After seven months on the road, we finally made it to California. We started our visit to California by visiting four National Parks. The first park we visited was Joshua Tree. What a surprise that was. We expected loads of Joshua trees and a lot of desert. We got that and a lot more. This place was loaded with beautiful boulders, stacked on one another and spread out. We took a couple of beautiful hikes, one into a box canyon that at one time was used by outlaws to hide cattle that had been rustled. After Joshua Tree, we headed off to Shoshone where we camped while we toured Death Valley. Shoshone was a tiny little town with 17 residents, an Inn, a campground, one gas station and a restaurant. It was a beautiful location looking out at the mountains. On our only full day in Shoshone, the three of us headed off into Death Valley by car. Again, I’m not sure what we expected but it was another gorgeous area. We’re starting to call these “wow” days because it seems that’s what we’ve been saying over and over as we drive through the area. This time it was more of a painted desert with painted mountains. We took a couple of side roads into places words just can't describe. There were mountains of every conceivable color. And off in the distance, the snow covered Sierra Nevada Mountain range. We were so alone at one point we felt like we were the only living creatures until two coyotes peeked over the shoulder and wandered over to our car as we slowly drove by. Once it came time to leave Shoshone, we headed off in the RV towards the Sequoia National Park. Since we consider this trip an "adventure", we decided to take the scenic route through Death Valley rather than the main highway. On this trip, in the RV and towing the car we hit two separate areas with elevations near 5000 feet. The elevation was not as much of a problem but the switchbacks and sharp turns through jagged mountain passes tested all my RV driving skills. Claudia said that when she looked out her side window at times; all she could see was space. My eyes were glued to the road, praying that another RV or bus wouldn't come around the corner as we hit some of those turns. The vistas at the top however were breathtaking. Needless to say, we made it to our next campground safe and sound where we camped while visiting Sequoia. We started off with a drive through Sequoia and as we've encountered at each of the National Parks we've traveled through so far, we were delighted by what we saw. Even though we have seen pictures of the giant sequoias, we were overwhelmed by the magnitude of the forest and all the giant sequoia's as we drove at an elevation of close to 7000 feet. We took a beautiful mile long hike into the forest in order to see General Sherman, the world’s largest living tree that is approximately 2200 years old. We also took another hike up to Moro Rock. This was a climb of over 400 steps in order to arrive at the top of a huge boulder where it seems you're standing at the top of the world at an elevation of 6,725 feet with a 360 degree view. It was just another beautiful day. Now it was time to move on to Yosemite National Park. Unexpectedly, my driving skills were once again tested as we made our way to Yosemite. There were plenty of twists and turns across a variety of elevations with drops on either side so steep we couldn’t see down them. On some turns we could see our car beside us. We did make it safe and sound to Yosemite however and began a trip through what turned out to be the highlight of our California National Park tours. There were waterfalls, rock formations, trees taller than most buildings and views like nothing we've ever seen. Add to that the fact that the weather was gorgeous with deep blue skies and the visit was just wonderful. We took three trips to the park. On day one we traveled through Yosemite Valley, visiting such beautiful sights as Bridal Veil Falls, El Capitan, Yosemite Falls and Half Dome. At Yosemite Falls we climbed up the rocks to get as close to the lower falls as possible. On day two, just as gorgeous as day one, we returned to the valley. We started out by taking a 4 mile round trip hike to Mirror Lake where we could see images of the mountains above us perfectly reflected in the lake. Words can’t describe the stillness and the deep blue skies. Once we returned to the car, we pulled out our bikes and saw the park from a different perspective as we bicycled through the valley. On day three, we decided to take a trip up to Glacier Point, an overlook into Yosemite Valley from an elevation of 7,214 feet with a commanding view of Yosemite Valley, Yosemite Falls, Half Dome, and the High Sierra’s. It was just a magnificent way to end an absolutely awe inspiring visit to four of the most beautiful parks in the country. And best of all… we’ll be back. Ed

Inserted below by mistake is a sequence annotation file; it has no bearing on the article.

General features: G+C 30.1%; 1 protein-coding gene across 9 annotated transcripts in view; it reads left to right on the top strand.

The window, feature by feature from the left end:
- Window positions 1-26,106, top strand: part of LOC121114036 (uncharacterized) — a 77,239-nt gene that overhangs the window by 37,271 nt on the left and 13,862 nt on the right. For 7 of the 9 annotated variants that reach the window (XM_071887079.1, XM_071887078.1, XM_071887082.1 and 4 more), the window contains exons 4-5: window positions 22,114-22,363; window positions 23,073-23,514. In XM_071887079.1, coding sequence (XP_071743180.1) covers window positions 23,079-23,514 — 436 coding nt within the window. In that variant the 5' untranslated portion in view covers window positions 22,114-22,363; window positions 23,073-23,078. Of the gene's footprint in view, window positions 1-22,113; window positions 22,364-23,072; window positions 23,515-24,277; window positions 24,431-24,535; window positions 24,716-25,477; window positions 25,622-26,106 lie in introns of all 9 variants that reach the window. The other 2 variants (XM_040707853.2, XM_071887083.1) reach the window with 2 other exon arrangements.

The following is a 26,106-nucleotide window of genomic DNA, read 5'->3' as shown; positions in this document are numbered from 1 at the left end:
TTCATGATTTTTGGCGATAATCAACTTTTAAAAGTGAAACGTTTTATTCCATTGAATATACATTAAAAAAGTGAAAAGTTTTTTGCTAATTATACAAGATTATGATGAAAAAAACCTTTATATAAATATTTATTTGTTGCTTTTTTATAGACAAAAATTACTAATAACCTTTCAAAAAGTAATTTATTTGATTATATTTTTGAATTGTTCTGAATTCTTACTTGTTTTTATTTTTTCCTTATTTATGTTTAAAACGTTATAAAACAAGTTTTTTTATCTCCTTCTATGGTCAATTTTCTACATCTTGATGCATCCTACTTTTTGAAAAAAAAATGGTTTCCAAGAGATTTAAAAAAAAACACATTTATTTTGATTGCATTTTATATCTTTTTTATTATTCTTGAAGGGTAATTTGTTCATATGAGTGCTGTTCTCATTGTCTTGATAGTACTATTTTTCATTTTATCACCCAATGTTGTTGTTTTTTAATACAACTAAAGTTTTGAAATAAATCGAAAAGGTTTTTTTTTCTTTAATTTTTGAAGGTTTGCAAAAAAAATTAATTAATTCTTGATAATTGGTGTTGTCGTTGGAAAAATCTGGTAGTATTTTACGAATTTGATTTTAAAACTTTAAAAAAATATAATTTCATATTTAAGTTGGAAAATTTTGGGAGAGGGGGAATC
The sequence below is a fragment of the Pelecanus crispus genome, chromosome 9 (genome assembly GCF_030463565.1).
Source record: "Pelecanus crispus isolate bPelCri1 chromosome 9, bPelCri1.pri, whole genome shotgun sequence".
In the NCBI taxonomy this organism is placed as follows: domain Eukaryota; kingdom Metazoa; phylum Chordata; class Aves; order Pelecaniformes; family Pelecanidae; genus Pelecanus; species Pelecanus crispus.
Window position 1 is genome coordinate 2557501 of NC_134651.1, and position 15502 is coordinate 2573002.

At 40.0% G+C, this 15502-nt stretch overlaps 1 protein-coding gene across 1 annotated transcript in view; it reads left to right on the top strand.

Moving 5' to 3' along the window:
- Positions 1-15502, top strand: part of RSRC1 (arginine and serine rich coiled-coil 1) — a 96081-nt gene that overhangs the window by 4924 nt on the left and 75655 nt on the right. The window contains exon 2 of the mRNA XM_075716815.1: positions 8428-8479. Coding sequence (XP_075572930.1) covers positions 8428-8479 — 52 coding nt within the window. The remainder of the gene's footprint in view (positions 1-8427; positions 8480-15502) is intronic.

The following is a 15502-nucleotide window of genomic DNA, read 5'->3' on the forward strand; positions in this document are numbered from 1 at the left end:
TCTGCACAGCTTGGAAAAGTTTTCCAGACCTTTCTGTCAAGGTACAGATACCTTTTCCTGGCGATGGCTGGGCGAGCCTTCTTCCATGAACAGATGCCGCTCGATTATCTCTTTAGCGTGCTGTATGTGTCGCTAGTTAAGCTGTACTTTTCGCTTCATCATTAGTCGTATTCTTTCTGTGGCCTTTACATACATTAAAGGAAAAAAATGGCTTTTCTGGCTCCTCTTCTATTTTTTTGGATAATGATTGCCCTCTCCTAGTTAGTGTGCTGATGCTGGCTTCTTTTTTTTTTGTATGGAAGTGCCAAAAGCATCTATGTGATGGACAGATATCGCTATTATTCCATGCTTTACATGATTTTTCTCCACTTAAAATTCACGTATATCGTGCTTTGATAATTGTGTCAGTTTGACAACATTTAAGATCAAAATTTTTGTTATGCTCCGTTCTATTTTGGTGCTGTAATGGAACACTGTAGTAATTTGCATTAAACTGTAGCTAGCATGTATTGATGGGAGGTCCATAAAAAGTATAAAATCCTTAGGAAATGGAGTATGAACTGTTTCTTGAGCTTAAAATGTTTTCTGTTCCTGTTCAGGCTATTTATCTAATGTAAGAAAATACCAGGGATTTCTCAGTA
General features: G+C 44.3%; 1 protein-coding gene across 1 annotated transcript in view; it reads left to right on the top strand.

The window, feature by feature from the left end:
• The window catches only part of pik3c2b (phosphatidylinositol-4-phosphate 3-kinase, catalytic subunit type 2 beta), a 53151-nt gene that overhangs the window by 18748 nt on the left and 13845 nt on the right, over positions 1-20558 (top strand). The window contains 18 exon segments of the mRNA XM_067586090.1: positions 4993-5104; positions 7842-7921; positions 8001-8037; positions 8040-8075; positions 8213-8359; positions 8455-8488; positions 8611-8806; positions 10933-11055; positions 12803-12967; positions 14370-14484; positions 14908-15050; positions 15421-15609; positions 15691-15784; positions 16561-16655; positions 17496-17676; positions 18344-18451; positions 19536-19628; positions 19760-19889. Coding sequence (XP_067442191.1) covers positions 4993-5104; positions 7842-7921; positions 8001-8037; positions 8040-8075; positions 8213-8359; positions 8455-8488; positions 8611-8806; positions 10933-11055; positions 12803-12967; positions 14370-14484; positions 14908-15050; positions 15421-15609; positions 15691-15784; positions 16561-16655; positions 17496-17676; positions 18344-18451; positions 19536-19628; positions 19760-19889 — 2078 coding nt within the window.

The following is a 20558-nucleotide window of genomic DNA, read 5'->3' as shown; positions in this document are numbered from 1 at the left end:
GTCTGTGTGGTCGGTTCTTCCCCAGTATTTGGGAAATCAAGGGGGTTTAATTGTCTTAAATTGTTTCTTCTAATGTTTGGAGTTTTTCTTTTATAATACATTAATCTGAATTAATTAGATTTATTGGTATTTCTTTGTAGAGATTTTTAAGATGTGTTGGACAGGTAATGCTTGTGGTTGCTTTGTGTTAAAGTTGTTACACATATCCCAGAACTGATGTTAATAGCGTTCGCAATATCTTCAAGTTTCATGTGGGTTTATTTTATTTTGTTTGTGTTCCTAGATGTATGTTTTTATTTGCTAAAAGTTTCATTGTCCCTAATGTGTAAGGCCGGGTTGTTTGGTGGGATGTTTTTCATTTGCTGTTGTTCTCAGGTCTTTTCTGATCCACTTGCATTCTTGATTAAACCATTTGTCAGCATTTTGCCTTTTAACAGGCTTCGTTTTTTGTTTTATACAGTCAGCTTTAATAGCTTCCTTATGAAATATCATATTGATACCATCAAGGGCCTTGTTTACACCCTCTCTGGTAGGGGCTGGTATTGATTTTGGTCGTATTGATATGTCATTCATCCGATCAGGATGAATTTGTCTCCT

Arizona was all that we hoped for - lots of sunshine and warm temps and desert scenery. Our first excursion was to Tombstone, which really hasn’t changed that much since the Earps had their famous shootout at the OK corral. We had lunch there and took a trolley tour and stopped at Boot Hill to see the graves of the famous and not famous. We planned to have some service done on the car, so next day we hung around the camp. After that we went to Saguaro National Park-West and enjoyed the unique landscape of that desert. Besides the Saguaro cactus that only grows in AZ, the high point of the trip was that we actually saw a real roadrunner! (No Wile E. Coyote.) We also went to Old Tucson, which is the setting of countless western movies and TV shows. It was really fun to see and touch all those props and sets and see lots of characters in period clothing strolling about the town. While in the desert we discovered there were other problems with the car, so it was back to the dealer next day. However, they gave us a cute little red Chevy something-or-other on loan for the day. We were able to see the Arizona Sonora Desert Museum, which was another great take. While in Tucson, we got to visit a friend that I have known since I was about five or six years old. Our families were very close growing up and we spent many weekends together over the years. I hadn’t seen Donna in over 30 years, but it felt like it was just last week. After Tucson, we went to Phoenix and visited with our friend Harriet, who moved to Scottsdale several years ago. The three of us plus Stella took a great hike in Lost Dog Wash Trail. It was more beautiful desert scenery. Then next day Harriet and I went to the ballet in Phoenix. That was a real treat! While in the area, Ed’s cousin Richard (who we visited in VA) happened to be Scottsdale taking care of some business for his mom. We got together and took another hike and had a bite to eat. Besides the beautiful scenery of Arizona, we really enjoyed visiting with friends and family we haven’t seen in a while. Claudia
Ed and Claudia always dreamed of retiring and travelling the country in their motorhome. They retired in 2013 and this is the continuing story of their adventures on the road.